Richard II's Publicly Prophesied Deposition in Gower's "Confessio Amantis."

Fonzo, Kimberly.

Richard II's Publicly Prophesied Deposition in Gower's "Confessio Amantis."

Fonzo, Kimberly. "Richard II's Publicly Prophesied Deposition in Gower's Confessio Amantis." Modern Philology 114 (2016): 1-17.

Fonzo reprises the question of why so many manuscripts of the “Confessio Amantis” produced after the deposition of Richard II present the first recension of the poem, dedicated to Richard, rather than the later versions dedicated to Henry. She locates her answer in Gower's self-stylization as a prophetic poet, a persona he used in “Vox Clamantis” and revived late in his career with the "Prophesy of the Eagle," for example, but which, Fonzo maintains, was also found in (or imposed upon) the CA and promoted by the Lancastrians after Richard was deposed: Gower's commentary on kingship in the CA was regarded, with tendentious hindsight, as prophecy or prediction of "Richard's imminent downfall" (8). Fonzo reviews the manuscript evidence for the prevalence of the first recension, links it with Derek Pearsall's notion of "standard" manuscripts of the CA, and argues that the Lancastrians promoted the version dedicated to Richard as part of their broader program of presenting Richard's rule as corrupted by youthful counsel, fated for failure, and worthy of usurpation. Drawing her material largely from CA Book VII, Fonzo shows that Gower's narratives of, for example, "Ahab and Machaiah," "David and Saul," and even the account of Gower's meeting Richard on the Thames could be, and seemingly were, read retrospectively as prophetic critiques of Richard's rule and predictions of his downfall rather than the way Gower probably intended them initially, that is, as “vox populi” reminders of a king's proper agency. After the deposition, Gower "cultivated a poetic voice that was more emphatically prophetic and critical of Richard II" (15), and the CA was read accordingly as justification of the usurpation, foreseen and inevitable. [MA. Copyright. The John Gower Society. eJGN 38.2.]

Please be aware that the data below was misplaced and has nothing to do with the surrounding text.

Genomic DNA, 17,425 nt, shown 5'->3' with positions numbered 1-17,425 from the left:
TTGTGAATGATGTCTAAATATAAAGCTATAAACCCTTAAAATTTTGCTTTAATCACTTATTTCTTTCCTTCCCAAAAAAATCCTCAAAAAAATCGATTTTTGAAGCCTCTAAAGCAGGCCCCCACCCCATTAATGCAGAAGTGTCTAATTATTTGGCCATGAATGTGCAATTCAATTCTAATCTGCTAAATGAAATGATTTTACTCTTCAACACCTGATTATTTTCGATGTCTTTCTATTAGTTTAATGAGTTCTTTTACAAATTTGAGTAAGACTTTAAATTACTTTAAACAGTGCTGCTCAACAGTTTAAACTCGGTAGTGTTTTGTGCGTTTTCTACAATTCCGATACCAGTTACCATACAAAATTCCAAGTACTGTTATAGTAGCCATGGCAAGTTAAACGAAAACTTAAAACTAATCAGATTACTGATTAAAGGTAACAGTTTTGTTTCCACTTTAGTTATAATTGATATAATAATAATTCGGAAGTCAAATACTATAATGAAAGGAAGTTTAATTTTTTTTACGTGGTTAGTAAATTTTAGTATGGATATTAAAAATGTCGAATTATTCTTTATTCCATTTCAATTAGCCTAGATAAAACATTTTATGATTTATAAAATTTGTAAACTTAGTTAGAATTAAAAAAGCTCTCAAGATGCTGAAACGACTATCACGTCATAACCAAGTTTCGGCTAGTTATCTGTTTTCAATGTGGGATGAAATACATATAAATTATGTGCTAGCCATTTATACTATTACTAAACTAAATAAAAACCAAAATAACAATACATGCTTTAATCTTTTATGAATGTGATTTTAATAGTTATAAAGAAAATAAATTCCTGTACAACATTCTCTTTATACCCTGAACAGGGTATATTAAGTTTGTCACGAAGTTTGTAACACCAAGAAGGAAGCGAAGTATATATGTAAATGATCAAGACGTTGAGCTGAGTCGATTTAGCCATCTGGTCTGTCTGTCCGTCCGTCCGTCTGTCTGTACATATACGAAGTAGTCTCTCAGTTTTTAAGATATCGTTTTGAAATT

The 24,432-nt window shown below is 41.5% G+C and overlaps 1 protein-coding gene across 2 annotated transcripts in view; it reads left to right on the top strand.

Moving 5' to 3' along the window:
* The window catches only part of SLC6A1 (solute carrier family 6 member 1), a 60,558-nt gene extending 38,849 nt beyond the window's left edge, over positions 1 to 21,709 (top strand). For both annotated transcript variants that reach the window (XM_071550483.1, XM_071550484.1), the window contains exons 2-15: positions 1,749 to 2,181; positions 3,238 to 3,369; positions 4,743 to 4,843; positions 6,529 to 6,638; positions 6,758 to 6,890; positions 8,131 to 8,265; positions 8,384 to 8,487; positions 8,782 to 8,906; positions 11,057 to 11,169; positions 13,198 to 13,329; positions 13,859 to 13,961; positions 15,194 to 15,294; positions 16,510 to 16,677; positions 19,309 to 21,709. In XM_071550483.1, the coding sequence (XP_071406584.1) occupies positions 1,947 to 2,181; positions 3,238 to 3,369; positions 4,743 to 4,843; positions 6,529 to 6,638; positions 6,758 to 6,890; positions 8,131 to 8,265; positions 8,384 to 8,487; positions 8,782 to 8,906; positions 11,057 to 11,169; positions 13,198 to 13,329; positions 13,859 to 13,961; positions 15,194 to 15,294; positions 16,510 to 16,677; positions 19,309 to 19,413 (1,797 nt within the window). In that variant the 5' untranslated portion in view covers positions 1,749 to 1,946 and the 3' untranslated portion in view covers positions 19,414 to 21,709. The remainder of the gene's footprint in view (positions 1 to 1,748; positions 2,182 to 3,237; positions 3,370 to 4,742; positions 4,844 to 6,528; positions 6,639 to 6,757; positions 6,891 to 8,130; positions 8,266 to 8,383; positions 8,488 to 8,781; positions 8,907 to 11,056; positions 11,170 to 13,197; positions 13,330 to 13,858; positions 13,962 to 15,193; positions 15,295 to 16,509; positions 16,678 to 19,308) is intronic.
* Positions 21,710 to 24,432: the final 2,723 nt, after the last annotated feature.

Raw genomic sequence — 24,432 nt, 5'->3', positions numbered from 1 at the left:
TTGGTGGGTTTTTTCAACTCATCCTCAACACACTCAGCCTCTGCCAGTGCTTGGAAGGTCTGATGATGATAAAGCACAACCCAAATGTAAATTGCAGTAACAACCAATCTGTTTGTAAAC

Gower Subjects
Confessio Amantis
Manuscripts and Textual Studies